Clearing static noise from an audio sample that was recorded in the background

I’m on v.2.4.2.

Just to give some context: I have a screen recording in which I recorded my voice through my earpiece microphone and was recording my PC sound through the screen recording software as well. For the first 2 minutes, I’m able to here the PC sound (the person I’m speaking with) clearly and that audio is recorded, so I have that audio in case it could be helpful. After that though, I switched my PC sound input to a different audio device and my screen recording software didn’t capture that. It turns out though that my PC sounds still played (I can hear the person I’m speaking to in my earpiece still) and I can even hear the sound bleed out of the earpiece into the earpiece mic if I listen very carefully. It’s a little hard to make clear what the other person is saying through this method, but it’s definitely clear that they are saying something.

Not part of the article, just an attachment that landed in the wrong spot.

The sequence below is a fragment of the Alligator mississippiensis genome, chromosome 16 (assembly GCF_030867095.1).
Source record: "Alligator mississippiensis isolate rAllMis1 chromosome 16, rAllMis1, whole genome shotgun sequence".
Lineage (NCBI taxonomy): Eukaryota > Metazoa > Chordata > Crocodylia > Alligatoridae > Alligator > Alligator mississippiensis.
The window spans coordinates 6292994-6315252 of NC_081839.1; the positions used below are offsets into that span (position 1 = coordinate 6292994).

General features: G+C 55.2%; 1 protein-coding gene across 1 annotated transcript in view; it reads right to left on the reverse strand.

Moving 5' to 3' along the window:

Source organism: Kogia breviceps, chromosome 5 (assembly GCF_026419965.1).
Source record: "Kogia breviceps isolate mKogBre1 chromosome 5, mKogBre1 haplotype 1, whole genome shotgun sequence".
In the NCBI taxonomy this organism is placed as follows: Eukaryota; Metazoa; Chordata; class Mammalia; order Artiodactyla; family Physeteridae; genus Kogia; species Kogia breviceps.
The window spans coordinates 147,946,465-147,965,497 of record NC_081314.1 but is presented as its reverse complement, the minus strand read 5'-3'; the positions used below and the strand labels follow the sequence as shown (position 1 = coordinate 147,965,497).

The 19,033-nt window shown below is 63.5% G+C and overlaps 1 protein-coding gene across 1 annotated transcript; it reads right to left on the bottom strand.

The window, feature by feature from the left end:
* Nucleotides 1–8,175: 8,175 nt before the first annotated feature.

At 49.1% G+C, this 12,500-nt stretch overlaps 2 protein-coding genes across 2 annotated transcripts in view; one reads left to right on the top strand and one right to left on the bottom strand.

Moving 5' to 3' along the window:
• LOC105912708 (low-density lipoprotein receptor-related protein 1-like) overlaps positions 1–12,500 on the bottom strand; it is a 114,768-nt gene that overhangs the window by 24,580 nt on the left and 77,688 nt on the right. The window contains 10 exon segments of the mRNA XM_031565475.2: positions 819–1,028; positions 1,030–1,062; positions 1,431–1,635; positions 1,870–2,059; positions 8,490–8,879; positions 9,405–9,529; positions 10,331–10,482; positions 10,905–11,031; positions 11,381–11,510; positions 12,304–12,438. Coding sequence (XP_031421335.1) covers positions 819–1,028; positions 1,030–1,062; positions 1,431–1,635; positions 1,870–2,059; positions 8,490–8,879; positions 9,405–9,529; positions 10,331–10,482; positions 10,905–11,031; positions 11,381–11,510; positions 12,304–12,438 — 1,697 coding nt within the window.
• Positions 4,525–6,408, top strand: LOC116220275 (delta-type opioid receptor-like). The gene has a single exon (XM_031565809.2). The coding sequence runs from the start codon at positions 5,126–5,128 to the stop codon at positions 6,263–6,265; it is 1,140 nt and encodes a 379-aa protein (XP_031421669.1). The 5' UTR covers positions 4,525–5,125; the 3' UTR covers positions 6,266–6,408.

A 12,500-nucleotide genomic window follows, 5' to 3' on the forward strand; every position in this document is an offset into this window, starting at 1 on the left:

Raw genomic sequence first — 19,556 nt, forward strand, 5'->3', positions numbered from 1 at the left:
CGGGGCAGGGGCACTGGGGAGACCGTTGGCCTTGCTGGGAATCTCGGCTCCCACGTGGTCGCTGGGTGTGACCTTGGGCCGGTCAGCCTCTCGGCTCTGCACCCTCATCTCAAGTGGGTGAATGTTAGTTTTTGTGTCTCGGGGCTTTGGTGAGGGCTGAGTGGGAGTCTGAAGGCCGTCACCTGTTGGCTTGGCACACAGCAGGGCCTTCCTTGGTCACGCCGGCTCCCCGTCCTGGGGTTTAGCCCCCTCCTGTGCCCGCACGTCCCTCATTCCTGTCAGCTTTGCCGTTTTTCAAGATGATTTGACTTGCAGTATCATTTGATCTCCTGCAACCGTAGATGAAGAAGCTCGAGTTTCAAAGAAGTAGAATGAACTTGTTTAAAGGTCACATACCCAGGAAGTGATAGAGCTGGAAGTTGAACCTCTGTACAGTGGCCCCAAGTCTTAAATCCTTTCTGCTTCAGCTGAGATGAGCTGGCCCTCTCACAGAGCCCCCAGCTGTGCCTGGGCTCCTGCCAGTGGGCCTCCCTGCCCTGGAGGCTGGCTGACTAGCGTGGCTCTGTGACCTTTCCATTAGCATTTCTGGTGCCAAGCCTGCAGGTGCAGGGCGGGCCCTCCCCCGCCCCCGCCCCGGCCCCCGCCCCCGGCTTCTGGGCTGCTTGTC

Is it possible to recover what they’re saying, maybe through some spectral filtering approaches? Since I have their voice recorded in the first 2 minutes, could I use the higher power frequencies and filter to only those in the other segments of the recording? Or maybe some other approach? I’ve already tried using Graphic EQ and reducing all the lower end (below 1 kHz) and elevating everything above that, but it’s too static-y and still is pretty difficult to decipher what exactly the other person is saying. I’ve tried normalizing as well, but that wouldn’t work in this case either.

I’ve attached a couple of audio samples, one without amplification (the original audio) and another with amplification (so you can hear that someone else is speaking without raising your computer volume up to max). Any ideas to try would be appreciated.
With amplification.aup (2.44 KB)
Without amplification.aup (2.39 KB)

AUP files are not audio files. An AUP file is part of an Audacity project (the other part being the “_data” folder which contains the audio data).
See: Managing Audacity Projects - Audacity Manual

To create a normal audio file you need to “Export”.

Se here for how to post an audio sample - in this case I’d suggest posting short WAV files (just a few seconds):

Thank you for letting me know, Steve. I just noticed the additional folders. I have attached the .wav files instead. I used GSM 6.10 encoding and then split my stereo tracks into mono before exporting.

No. The audio is too mangled to recover anything meaningful.

Appreciate it, Steve.